After some unexpected downtime from surgery, I found myself being called to the Freedom Hill Ampitheatre in Sterling Heights, Michigan. Forget that I could barely hobble from being sliced and diced as if the doctors were trying to cut me down the middle. Wrap myself in some warm clothes, for the Chill on the Hill lives up to its name, ringing in the chilly weather of the year, a sure sign of fall.
Trying my best to walk, I probably looked more like a penguin to the average person strolling by me. Shift the weight from one side to the other side, then back again. Many take a normal gait for granted.
I needed to get out of the house. Music has been such a massive part of my life, even wincing in pain, I love getting lost in a large crowd at a concert. Not fully up to par, I didn't venture into the photo pit like I normally do; instead, I only brought my phone as a means to capture the concert.
Don't judge my grainy photos too harshly. It's called work with what ya got. Better than nothing.
Chill on the Hill is an event hosted by CIMX-FM, a radio station known to many as 89X. This is not a new station. It has blossomed in not only Detroit, but Windsor, over the years I've been on the planet.
I hate 89X. It has me spoiled. It has set my expectations for other radio stations way too high.
I first discovered 88.7 when I was in middle school. Back in the day, it was a faint alternative station that I had stumbled on by accident. As I was the first one on the bus, I set the radio to it every day.
Throughout the years, the signal grew stronger, as did the fan base. Even after it got bought out by the bigger corporation, the station attempted to remain true to its roots. I continue to listen to it, because it highlights local artists, as well as international artists that not a lot of other stations are willing to play.
Whenever I travel, which is quite often, I search the radio stations in other cities, hoping to find radio stations that might be similar. I thought for sure the other big cities would have as cool of a station, but I've been disappointed. Places like California, New York and Miami, I had expected to set the standards for music, but they don't have radio stations like 89X; people just don't understand that.
Drive up the coast of California, and it's Oldies, Spanish and static; come to find out, the mountains heading to Humboldt are not the best for great radio reception. Miami has a lot of salsa and electronic. New York, don't get me started, but let's just say I was more than a little disappointed by their music.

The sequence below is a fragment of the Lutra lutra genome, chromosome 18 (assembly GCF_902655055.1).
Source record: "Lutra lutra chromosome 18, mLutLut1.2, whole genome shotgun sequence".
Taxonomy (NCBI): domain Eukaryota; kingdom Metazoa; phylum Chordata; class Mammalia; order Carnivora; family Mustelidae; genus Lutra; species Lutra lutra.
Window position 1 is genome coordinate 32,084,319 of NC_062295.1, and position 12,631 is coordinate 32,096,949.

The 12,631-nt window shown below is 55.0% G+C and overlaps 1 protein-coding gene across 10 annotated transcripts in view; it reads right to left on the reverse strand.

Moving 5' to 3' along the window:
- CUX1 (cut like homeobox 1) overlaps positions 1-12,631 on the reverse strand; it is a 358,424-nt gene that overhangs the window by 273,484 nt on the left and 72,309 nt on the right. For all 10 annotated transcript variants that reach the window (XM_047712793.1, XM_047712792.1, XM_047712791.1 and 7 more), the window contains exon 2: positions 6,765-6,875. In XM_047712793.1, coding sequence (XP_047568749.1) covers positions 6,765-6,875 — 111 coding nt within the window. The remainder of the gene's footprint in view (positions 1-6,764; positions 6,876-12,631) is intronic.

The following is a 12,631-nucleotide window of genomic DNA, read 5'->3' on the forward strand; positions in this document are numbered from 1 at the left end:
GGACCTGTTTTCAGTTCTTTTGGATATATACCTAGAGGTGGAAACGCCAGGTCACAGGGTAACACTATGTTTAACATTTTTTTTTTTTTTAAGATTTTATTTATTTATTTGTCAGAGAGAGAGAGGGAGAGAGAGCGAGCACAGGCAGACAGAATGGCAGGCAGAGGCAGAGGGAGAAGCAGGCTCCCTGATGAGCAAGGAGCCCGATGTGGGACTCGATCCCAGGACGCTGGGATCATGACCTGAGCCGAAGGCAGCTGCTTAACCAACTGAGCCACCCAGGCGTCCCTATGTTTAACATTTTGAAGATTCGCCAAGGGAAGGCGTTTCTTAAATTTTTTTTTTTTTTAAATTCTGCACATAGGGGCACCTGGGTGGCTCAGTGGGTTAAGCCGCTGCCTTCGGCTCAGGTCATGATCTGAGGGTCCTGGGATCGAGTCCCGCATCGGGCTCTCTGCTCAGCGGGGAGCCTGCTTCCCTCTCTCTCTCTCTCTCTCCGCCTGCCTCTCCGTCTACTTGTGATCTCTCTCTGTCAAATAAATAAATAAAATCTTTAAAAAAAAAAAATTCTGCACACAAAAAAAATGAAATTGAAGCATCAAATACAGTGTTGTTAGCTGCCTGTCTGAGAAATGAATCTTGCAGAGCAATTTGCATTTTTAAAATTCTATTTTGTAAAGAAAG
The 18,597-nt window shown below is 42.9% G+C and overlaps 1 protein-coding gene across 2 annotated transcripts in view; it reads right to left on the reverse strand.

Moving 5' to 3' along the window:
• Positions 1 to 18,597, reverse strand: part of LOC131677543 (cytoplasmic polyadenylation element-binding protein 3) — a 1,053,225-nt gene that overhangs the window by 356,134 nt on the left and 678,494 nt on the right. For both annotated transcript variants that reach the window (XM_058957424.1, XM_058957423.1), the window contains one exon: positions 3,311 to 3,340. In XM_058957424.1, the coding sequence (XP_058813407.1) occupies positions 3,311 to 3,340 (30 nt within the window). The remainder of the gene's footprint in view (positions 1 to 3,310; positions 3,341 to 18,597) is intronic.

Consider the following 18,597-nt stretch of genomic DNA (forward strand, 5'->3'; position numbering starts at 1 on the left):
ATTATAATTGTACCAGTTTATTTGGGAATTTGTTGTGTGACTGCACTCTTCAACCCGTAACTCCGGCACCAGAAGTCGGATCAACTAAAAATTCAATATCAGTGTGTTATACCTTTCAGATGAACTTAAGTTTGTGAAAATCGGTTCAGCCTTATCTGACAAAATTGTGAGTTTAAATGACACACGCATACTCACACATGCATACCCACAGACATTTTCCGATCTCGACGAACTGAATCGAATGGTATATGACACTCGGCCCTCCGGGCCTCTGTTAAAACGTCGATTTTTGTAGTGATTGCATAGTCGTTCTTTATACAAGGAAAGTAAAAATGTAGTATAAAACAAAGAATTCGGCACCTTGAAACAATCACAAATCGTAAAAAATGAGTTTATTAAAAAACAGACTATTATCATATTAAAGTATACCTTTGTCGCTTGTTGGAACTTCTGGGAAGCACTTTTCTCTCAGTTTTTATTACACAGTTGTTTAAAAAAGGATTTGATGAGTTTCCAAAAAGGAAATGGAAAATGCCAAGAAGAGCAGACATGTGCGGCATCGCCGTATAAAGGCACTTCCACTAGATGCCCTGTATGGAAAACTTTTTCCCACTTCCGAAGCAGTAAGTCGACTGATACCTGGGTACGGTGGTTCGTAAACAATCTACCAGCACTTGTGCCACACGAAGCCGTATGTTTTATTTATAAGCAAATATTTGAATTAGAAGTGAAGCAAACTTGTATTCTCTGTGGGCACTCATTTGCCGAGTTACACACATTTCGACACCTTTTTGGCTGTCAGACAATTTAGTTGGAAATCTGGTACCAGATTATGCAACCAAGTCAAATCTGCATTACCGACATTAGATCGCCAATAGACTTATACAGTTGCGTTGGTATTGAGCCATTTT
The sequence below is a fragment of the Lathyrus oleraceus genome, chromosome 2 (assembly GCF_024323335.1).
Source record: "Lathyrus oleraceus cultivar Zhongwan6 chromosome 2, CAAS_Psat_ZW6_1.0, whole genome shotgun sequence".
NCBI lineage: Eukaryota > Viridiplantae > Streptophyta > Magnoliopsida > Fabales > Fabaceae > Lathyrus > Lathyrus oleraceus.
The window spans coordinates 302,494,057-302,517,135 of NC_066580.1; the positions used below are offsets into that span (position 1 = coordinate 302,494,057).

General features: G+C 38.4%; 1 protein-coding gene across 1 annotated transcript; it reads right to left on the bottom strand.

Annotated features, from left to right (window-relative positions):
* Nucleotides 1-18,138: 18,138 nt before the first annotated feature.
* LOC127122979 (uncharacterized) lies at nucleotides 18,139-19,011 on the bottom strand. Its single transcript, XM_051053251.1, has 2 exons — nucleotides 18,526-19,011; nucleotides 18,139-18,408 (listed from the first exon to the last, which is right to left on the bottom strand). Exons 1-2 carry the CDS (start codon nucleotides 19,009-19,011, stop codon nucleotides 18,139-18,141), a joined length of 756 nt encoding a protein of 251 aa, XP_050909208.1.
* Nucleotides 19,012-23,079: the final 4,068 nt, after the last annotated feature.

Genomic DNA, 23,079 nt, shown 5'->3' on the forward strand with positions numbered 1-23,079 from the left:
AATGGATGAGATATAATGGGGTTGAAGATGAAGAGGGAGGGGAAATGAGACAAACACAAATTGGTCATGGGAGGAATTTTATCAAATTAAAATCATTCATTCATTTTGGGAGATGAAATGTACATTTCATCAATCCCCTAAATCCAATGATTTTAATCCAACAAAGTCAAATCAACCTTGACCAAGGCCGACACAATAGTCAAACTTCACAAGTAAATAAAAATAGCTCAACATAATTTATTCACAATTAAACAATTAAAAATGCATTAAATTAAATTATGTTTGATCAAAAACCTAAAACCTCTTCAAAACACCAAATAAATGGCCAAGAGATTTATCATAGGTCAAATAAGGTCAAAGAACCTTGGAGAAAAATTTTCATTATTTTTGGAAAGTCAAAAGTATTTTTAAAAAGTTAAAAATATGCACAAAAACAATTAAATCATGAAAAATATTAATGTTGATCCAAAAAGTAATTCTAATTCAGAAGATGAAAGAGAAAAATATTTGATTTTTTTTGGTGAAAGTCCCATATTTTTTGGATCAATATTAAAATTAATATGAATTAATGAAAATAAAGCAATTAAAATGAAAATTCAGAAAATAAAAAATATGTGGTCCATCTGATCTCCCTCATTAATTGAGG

New Orleans has funk and blues. The Carolinas and East Coast is more jam. Where's the rock?
South of the Mason-Dixon Line, it's mostly rap, country and jam. There's pockets of rockers, a few radio stations along the way, but they don't compare. The rock scene in Detroit is, as one of the bands who played the 89x Chill on the Hill put it “legendary,” defining the rock scene for everyone else.
Detroiters know how to mosh. We are not afraid to crowd surf. From the stage, the crowd erupts.
Old schoolers think of The Riff as the rock station in Detroit. Granted, 101.1 stole Dave and Chuck the Freak from 89X's morning show, but their song mix throughout the day is just slightly different. In my opinion, while The Riff has rock, it tends to have more classic rock than the alternative found on 89X.
My buddy came in from out of town and was surprised listening to 89X. “Wow, they play one good song after another; their lineup is strong like Donkey Kong.” He travels just as much, if not more, than I do; “most places in the country do not have radio stations that play a lot of good songs in a row.”
He was shocked when Violent Femmes came on the radio, claiming nobody plays them. I had to explain that bands like the Violent Femmes have always been played on 89X, and that's what makes them a little different. Sure, they play hits, but they sprinkle in a different flavor of old school music.